Building a Singletrack... What am I Missing?- Mtbr.com
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  1. #1
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    Building a Singletrack... What am I Missing?

    I love the trail building section so much but never enough threads so I thought I would post something to (hopefully) discuss…

    My kids' school has a parcel of wooded land behind it with a short hiking trail built by our Cub Scout pack. We have toyed with adding a few sections to make it possible to also use it for my hobby: Mtn biking. But since it tends to follow fall lines rather than topo lines it makes more sense to build another than try to modify it.

    So, I wanted put my plan out there to see if I am missing anything.

    The school is perched at the top of hill with a downhill horseshoe-shaped woods around it. No rocky or very few steep areas. And because of the that horseshoe shape it can only really be a one way path.

    Link to a map

    My plan is to build roughly two miles of "path" that is very smooth, somewhat slow, and very safe.

    Phase 2 I want to add another section that could add another mile or so to the length.

    Phase 3 I will assess adding areas for the older, more experienced riders, off the main trail, to limit boredom… maybe a mini pump track or skills area. Maybe.

    So to "not be a nuisance" I want to:
    1. build on weekends only so as to not block parking spaces, make noise, etc.
    2. I want to be sure there are no erosion problems.
    3. I want to be sure there are no non-natural additions that could deemed as "looking junky."
    4. Above all, it has to be safe for the 6-12 year olds.

    So, what am I missing (other than finding work-help from others)?

    I think the new trail will be a real asset. We have many kids who MTN biker in the school (though no formal club… yet), the cross country team loves using the trails for practice, the Cub Scouts can build/maintain trails, and the school often use the trails to teach special classes. The school is private so traffic will be limited to students/parents/staff. And yes, I have gotten permission from the Headmaster.
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  2. #2
    Wierdo
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    Overall pretty cool idea.

    Just a couple of thoughts that come to mind looking at your map:

    Are the trail routings just lines on the map that look like they will be fun, or have you actually scouted/flagged the trail route and make sure it's feasible to build where you want? Sometimes conditions in the field waylay the best laid plans.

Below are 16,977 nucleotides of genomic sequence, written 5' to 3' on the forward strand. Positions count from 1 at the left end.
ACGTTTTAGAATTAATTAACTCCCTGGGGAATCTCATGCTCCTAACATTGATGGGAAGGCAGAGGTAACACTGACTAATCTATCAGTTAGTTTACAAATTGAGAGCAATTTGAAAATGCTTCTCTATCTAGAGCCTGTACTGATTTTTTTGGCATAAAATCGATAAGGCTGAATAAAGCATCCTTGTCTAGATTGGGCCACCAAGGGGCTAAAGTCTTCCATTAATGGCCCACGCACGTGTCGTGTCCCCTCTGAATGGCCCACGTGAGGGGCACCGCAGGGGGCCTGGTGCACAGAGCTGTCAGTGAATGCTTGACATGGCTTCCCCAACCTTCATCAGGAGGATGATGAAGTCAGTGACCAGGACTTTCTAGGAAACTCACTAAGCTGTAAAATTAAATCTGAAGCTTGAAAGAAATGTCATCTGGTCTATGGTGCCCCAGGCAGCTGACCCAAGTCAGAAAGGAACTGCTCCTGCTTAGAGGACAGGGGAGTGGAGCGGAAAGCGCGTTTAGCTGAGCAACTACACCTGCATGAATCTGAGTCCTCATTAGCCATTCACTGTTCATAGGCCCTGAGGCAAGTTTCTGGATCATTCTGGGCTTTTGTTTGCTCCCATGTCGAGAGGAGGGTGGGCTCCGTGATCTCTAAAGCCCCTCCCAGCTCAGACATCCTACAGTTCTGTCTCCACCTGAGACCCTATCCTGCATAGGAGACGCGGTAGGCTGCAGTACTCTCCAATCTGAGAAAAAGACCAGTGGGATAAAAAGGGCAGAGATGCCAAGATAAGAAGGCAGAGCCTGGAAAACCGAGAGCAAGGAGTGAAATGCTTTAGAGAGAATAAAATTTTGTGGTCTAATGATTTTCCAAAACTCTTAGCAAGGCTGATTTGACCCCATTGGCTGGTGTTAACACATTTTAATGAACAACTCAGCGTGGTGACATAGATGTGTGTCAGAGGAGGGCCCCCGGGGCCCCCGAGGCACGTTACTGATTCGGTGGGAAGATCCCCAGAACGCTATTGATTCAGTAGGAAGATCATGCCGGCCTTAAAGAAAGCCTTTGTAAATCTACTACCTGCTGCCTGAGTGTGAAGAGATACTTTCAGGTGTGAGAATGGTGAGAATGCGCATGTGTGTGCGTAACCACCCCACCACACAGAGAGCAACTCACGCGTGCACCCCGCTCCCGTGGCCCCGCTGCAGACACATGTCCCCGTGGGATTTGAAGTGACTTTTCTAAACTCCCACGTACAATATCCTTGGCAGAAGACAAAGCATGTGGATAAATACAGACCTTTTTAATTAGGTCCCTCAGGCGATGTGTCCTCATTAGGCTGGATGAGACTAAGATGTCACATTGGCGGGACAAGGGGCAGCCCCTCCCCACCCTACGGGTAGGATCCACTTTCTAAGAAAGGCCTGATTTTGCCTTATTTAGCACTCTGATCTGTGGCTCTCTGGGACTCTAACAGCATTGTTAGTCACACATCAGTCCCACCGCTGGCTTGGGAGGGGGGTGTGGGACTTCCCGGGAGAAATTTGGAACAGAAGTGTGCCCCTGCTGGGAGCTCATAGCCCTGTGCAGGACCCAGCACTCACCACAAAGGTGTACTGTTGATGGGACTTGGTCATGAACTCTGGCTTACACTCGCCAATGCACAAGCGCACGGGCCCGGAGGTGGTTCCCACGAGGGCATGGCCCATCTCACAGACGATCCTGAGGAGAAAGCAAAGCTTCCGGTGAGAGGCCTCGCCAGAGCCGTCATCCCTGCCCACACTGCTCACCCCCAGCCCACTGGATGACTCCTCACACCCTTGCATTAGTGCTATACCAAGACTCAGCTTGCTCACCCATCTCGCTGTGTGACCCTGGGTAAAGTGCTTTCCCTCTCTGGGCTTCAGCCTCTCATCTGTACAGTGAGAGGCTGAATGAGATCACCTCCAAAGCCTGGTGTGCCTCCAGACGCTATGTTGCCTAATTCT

Where you are routing the bike trails right next to the walking trails, you are tempting fate with regards to poaching. And potentially degrading the experience for both bikers and walkers.

  3. #3
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    Quote Originally Posted by woodway View Post
    Are the trail routings just lines on the map that look like they will be fun, or have you actually scouted/flagged the trail route and make sure it's feasible to build where you want? Sometimes conditions in the field waylay the best laid plans.

    Where you are routing the bike trails right next to the walking trails, you are tempting fate with regards to poaching. And potentially degrading the experience for both bikers and walkers.
    Woodway, the solid yellow lines on the map are already "done" and the dotted lines are possible (flagged but not yet assessed).

    Since I don't really know how others do it I have come up with a "system" that has yet to be determined if it works. I get out and study the land brainstorming the possible lines. When I commit, only then do I put flags down and lightly rake a thin path to give me an idea of how it will flow. This allows me to easily change my mind about any lines that just don't work (corners too tight) or get too steep (fast). Then I will rake it to about 1 foot wide and cut out vegetation that is in the middle of the trail. I should now be able to jog the trail to again assess. Only after feeling good about the line do I make it permanent by cleaning back limbs in the corridor and removing fallen trees. When I get it bike-able I will then smooth out rough bumps in the dirt and bank the faster corners.

    It is a very very slow process but hopefully limits how much damage I do while I learn.

    When you say poaching, do you mean visually... the feeling that you are alone in the woods? Yes, but not too worried as the trails are used so infrequently that the chances are low, at least at first.
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  4. #4
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    Quote Originally Posted by coopdad View Post
    Woodway, the solid yellow lines on the map are already "done" and the dotted lines are possible (flagged but not yet assessed).

    Since I don't really know how others do it I have come up with a "system" that has yet to be determined if it works. I get out and study the land brainstorming the possible lines. When I commit, only then do I put flags down and lightly rake a thin path to give me an idea of how it will flow. This allows me to easily change my mind about any lines that just don't work (corners too tight) or get too steep (fast). Then I will rake it to about 1 foot wide and cut out vegetation that is in the middle of the trail. I should now be able to jog the trail to again assess. Only after feeling good about the line do I make it permanent by cleaning back limbs in the corridor and removing fallen trees. When I get it bike-able I will then smooth out rough bumps in the dirt and bank the faster corners.

    It is a very very slow process but hopefully limits how much damage I do while I learn.

    When you say poaching, do you mean visually... the feeling that you are alone in the woods? Yes, but not too worried as the trails are used so infrequently that the chances are low, at least at first.
    he's talking about poaching in the sense of people riding bikes on the fall line walking paths.

  5. #5
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    Do you have wetlands/ vernal pools areas to deal with. How are you going to cross the streams? With bridges?